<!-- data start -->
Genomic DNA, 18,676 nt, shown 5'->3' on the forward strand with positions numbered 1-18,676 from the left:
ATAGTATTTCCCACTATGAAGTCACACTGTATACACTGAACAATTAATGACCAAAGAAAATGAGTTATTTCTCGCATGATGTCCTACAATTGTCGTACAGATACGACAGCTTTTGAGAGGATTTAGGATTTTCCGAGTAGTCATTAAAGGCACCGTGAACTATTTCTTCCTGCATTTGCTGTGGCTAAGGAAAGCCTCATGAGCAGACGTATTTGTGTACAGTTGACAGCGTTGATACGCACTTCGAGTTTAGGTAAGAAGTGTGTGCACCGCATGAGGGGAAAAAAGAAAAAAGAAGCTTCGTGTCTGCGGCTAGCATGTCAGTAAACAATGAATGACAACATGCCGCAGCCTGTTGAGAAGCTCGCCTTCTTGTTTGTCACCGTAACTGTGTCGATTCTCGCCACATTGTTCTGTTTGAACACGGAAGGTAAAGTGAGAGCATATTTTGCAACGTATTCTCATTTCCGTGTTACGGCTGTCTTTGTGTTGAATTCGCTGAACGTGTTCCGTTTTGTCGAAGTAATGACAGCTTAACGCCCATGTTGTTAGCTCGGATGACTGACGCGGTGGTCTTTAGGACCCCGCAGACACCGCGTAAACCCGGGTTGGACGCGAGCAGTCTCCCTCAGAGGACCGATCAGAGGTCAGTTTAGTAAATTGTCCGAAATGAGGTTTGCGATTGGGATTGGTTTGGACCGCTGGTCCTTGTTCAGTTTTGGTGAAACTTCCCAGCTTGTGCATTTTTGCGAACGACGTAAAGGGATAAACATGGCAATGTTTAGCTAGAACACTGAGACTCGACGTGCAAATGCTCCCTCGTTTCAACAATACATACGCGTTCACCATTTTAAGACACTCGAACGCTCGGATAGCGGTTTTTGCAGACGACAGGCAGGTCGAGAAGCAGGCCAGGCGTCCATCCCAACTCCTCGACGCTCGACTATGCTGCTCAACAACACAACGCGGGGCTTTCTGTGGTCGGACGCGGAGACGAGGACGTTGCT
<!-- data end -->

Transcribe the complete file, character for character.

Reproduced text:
Genomic DNA, 18,676 nt, shown 5'->3' on the forward strand with positions numbered 1-18,676 from the left:
ATAGTATTTCCCACTATGAAGTCACACTGTATACACTGAACAATTAATGACCAAAGAAAATGAGTTATTTCTCGCATGATGTCCTACAATTGTCGTACAGATACGACAGCTTTTGAGAGGATTTAGGATTTTCCGAGTAGTCATTAAAGGCACCGTGAACTATTTCTTCCTGCATTTGCTGTGGCTAAGGAAAGCCTCATGAGCAGACGTATTTGTGTACAGTTGACAGCGTTGATACGCACTTCGAGTTTAGGTAAGAAGTGTGTGCACCGCATGAGGGGAAAAAAGAAAAAAGAAGCTTCGTGTCTGCGGCTAGCATGTCAGTAAACAATGAATGACAACATGCCGCAGCCTGTTGAGAAGCTCGCCTTCTTGTTTGTCACCGTAACTGTGTCGATTCTCGCCACATTGTTCTGTTTGAACACGGAAGGTAAAGTGAGAGCATATTTTGCAACGTATTCTCATTTCCGTGTTACGGCTGTCTTTGTGTTGAATTCGCTGAACGTGTTCCGTTTTGTCGAAGTAATGACAGCTTAACGCCCATGTTGTTAGCTCGGATGACTGACGCGGTGGTCTTTAGGACCCCGCAGACACCGCGTAAACCCGGGTTGGACGCGAGCAGTCTCCCTCAGAGGACCGATCAGAGGTCAGTTTAGTAAATTGTCCGAAATGAGGTTTGCGATTGGGATTGGTTTGGACCGCTGGTCCTTGTTCAGTTTTGGTGAAACTTCCCAGCTTGTGCATTTTTGCGAACGACGTAAAGGGATAAACATGGCAATGTTTAGCTAGAACACTGAGACTCGACGTGCAAATGCTCCCTCGTTTCAACAATACATACGCGTTCACCATTTTAAGACACTCGAACGCTCGGATAGCGGTTTTTGCAGACGACAGGCAGGTCGAGAAGCAGGCCAGGCGTCCATCCCAACTCCTCGACGCTCGACTATGCTGCTCAACAACACAACGCGGGGCTTTCTGTGGTCGGACGCGGAGACGAGGACGTTGCT